The mystery behind the sudden Communist volte-face vis–a-vis Bhagat Singh begins to fade away when we remember that early 1950s was the period of many other about-turns on part of the Communist movement in India. Old timers may still remember the Communist’ response to the independence of India by the slogan “Yeh Azadi Jhoonthi Hai” (this independence is a farce) and 15th August observed as a ‘Black Day’.( Devendra Swarup, Did Moscow Play Fraud on Marx? The Mystery of Marx-Engels’ Articles on 1857, 2007, pp. 64, 66, 76) Indian Communists at that time firmly believed that true independence could be achieved only through the armed struggle led by a party of proletariat and therefore they hoped to capture power through armed struggle in Telengana. Then all of a sudden in 1951, CPI celebrated August 15, as Independence Day for the first time, Telengana struggle was formally withdrawn (October 1951) and in the same year CPI celebrated for the first time the birth anniversary of Mahatma Gandhi. In the very next year, CPI participated in the first general elections thereby declaring itself as a parliamentary party renouncing the path of armed insurrection.
Reasons for these dramatic reversals of the Communist approach lie in the shift in Soviet foreign policy with respect to India and also the measures adopted by the CPI leadership to stem the internal strife and steady decline of fortunes. Briefly put, geopolitical compulsions of the cold war, especially in view of American designs on India and the rise of China, another Communist power, forced USSR to take measures to befriend the Indian government. Result was the Stalin’s dictate to the CPI leadership to reverse its anti-Indian state position. At the same time, the new leadership of the CPI under Ajoy Ghosh, in order to stop Party’s isolation from the people, revised its earlier stands on basic issues relating to the legacy of the freedom struggle. In the words of Mohit Sen, a veteran Communist thinker, Ajoy Ghosh made efforts to “turn towards integrating the fundamentals of Marxism-Leninism with the specific features of the history, conditions and revolutionary process” in India.(Mohit Sen’s Preface to Bhagat Singh and His Comrades, 1979, p . 14) “For far too long had our national revolution been denied the status of a revolution”, Sen wrote in his autobiography, “It had become fashionable to deride it, especially by Marxist historians who followed the lead of MN Roy and RPD. Gandhi, in particular, was derided as a compromiser, conservative, superstitious leader who put brakes on the revolutionisation of the masses, thereby ultimately helping the British colonialists. He was assessed as being, at best, the representative of the Indian capitalists. Nehru was assessed as his faithful lieutenant who deceived the masses, especially the youth, by his radical speeches and writings.”(Mohit Sen , A Traveller and the Road, 2003, p.154). Similarly, the pre-1950 Communist understanding of the nature of 1857, that of a reactionary and feudal outburst was replaced by “the first chapter of the history of Indian national movement against British imperialism”. (New Age, August, 1957, p. 55)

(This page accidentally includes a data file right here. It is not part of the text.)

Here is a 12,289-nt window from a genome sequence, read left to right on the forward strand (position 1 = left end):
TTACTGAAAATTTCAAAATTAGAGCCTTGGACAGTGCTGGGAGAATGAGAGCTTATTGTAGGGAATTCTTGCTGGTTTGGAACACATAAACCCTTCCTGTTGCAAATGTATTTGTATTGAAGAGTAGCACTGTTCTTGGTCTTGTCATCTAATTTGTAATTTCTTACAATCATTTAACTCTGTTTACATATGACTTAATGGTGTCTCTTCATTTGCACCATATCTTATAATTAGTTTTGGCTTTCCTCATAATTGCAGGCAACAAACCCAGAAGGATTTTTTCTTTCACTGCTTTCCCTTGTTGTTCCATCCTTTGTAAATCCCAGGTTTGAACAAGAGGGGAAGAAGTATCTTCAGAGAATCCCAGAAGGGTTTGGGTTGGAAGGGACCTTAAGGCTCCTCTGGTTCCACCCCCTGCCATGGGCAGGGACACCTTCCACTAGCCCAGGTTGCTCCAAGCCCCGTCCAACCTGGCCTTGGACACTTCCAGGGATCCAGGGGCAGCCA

Beginning with ‘Bhagat Singh: The Man and His Ideas’, the Marxist project on Bhagat Singh progressed tentatively till 1970s and then gathered speed in 1980s. A crucial contribution came from the Soviet side in the form of LV Mitrokhin whose main objective was to establish the impact of Lenin and the October Revolution on the Indian national life through his books – ‘Everest among Men’ (1969), ‘Lenin in India’ (1981) and ‘Lenin and Indian Freedom Fighters’ (1988). In his first book, Mitrokhin devoted a full chapter to establish that Bhagat Singh was reading a biography of Lenin in his last moments. In ‘Lenin in India’ too, a separate chapter on Bhagat Singh—‘The Last Days of Bhagat Singh’ was included in which Mitrokhin attempted to show a deep influence of Marx and Lenin on Bhagat Singh on the basis of the newly discovered jail note book of Bhagat Singh.